If Encryption Management Server is configured to proxy mail to an MTA that issues a Certificate Request as part of the TLS handshake, the TLS connection cannot be established after the first message is proxied.
The only well known MTA that always seems to issue a Certificate Request is Microsoft Exchange Online (neither Gmail or Symantec email security.cloud do this). Therefore, this issue is only likely to occur if Encryption Management Server is configured to proxy directly to Exchange Online.
The example Mail log below shows the first message SMTP-00000 being accepted but the second message SMTP-00001 failing and being retried as SMTP-00002. The error is:
the TLS connection was unexpectedly shutdown
Symantec Encryption Management Server 3.4.2 MP2, 3.4.2 MP3, 3.4.2 MP4, 3.4.2 MP5, 10.5 and 10.5 MP1.
As described in article 213702, as part of the TLS handshake, a remote MTA may issue a Certificate Request. Encryption Management Server does not support such requests and therefore responds with a zero length certificate. This complies with section 7.4.6 of RFC 5246.
However, the mail proxy service of Encryption Management Server 3.4.2 MP2 and above only responds with a zero length certificate once. In subsequent connections it responds with the certificate chain of its certificate.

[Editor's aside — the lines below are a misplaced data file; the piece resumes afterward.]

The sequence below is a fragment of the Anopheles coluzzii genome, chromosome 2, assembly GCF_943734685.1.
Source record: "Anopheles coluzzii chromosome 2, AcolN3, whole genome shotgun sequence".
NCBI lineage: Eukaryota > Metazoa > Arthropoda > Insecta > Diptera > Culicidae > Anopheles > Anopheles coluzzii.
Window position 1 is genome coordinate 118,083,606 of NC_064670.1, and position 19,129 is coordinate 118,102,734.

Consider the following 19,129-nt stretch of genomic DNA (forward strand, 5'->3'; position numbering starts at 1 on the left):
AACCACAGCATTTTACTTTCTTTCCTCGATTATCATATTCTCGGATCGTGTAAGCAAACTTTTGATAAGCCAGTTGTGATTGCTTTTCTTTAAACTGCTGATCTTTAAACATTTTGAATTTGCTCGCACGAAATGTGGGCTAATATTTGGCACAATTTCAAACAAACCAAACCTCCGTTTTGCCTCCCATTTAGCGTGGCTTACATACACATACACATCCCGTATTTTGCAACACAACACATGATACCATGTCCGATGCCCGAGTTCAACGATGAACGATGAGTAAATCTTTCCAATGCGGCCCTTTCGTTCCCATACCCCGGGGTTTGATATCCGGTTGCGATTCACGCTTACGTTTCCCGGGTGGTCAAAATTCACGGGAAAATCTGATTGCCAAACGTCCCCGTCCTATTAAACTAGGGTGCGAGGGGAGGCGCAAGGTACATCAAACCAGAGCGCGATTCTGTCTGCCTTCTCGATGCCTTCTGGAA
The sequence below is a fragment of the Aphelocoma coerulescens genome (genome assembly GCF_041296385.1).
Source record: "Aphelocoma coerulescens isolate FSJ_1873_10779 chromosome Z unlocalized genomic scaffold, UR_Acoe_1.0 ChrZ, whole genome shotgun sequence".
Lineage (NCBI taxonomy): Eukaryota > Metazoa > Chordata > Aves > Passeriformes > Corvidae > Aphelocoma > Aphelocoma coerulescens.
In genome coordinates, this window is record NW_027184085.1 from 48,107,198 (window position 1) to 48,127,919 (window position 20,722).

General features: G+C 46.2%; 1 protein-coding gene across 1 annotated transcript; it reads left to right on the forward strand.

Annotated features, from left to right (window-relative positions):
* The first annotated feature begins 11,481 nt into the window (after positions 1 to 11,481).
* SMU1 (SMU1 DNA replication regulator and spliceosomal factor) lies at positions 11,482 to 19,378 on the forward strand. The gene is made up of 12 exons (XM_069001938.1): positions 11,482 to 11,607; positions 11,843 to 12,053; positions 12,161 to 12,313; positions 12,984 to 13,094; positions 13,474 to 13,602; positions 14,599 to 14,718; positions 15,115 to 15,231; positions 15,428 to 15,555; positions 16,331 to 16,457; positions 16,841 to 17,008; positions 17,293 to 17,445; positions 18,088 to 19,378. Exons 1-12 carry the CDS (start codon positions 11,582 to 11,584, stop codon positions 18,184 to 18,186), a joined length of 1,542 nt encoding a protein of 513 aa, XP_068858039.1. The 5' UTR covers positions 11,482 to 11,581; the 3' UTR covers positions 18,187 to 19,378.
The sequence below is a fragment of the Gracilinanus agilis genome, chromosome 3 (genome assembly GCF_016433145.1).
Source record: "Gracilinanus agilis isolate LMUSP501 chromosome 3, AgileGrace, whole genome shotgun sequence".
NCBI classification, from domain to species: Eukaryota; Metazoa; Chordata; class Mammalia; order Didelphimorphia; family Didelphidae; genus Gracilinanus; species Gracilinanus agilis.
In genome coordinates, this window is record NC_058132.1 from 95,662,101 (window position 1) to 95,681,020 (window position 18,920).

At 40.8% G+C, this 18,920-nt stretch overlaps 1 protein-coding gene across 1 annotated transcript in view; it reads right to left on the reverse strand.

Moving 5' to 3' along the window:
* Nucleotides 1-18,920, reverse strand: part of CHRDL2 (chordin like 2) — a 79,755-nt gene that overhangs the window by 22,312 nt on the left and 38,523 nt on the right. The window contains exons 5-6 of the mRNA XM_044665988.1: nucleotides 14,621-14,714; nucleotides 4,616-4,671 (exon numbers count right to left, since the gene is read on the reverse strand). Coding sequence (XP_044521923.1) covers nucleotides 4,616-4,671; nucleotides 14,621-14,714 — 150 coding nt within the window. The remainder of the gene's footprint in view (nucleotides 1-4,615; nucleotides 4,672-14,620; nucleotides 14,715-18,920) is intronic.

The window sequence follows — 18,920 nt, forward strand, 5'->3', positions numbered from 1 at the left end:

For example, here is a tcpdump capture of the TLS handshake from a first message. Entry 17 shows the Certificate Request by the remote host. Entry 18 shows Encryption Management Server responding correctly with a zero length certificate:
On subsequent connections, however, Encryption Management Server responds with the certificate chain - the root and intermediate certificate(s) - of its server certificate and the TLS handshake fails:
Upgrade to release 10.5 MP2 or above.
If you cannot upgrade, there are several workarounds for this issue.
The simplest workaround for this issue is to use a self-signed certificate on the mail proxy interface that connects to the remote MTA. To create a self-signed certificate do the following:
A certificate issued either by an internal or external Certificate Authority can be effectively made into a self-signed certificate by deleting the certificates in its certificate chain:
If Outbound mail is being proxied to an MTA that issues a Certificate Request, you can configure Encryption Management Server to use the internal postfix service to relay mail. Postfix always responds to Certificate Requests with a zero length certificate:
If Inbound mail is being proxied to an MTA that issues a Certificate Request, you cannot use the internal postfix service because there is no Send mail directly to recipient mailserver setting for Inbound mail.
In this scenario, you need to configure Encryption Management Server to proxy to an MTA that does not issue a Certificate Request.
If you do not have a suitable MTA available then you can install another Encryption Management Server and use it for this purpose. Note that the new Encryption Management Server cannot be clustered with the existing Encryption Management Server, it must be standalone.
To configure a standalone Encryption Management Server to relay mail, do the following:
To configure the existing Encryption Management Server to use the new server, do the following:
Inbound mail will now be proxied to the standalone Encryption Management Server which will use its internal postfix service to deliver the mail to the MTA that issues Certificate Requests.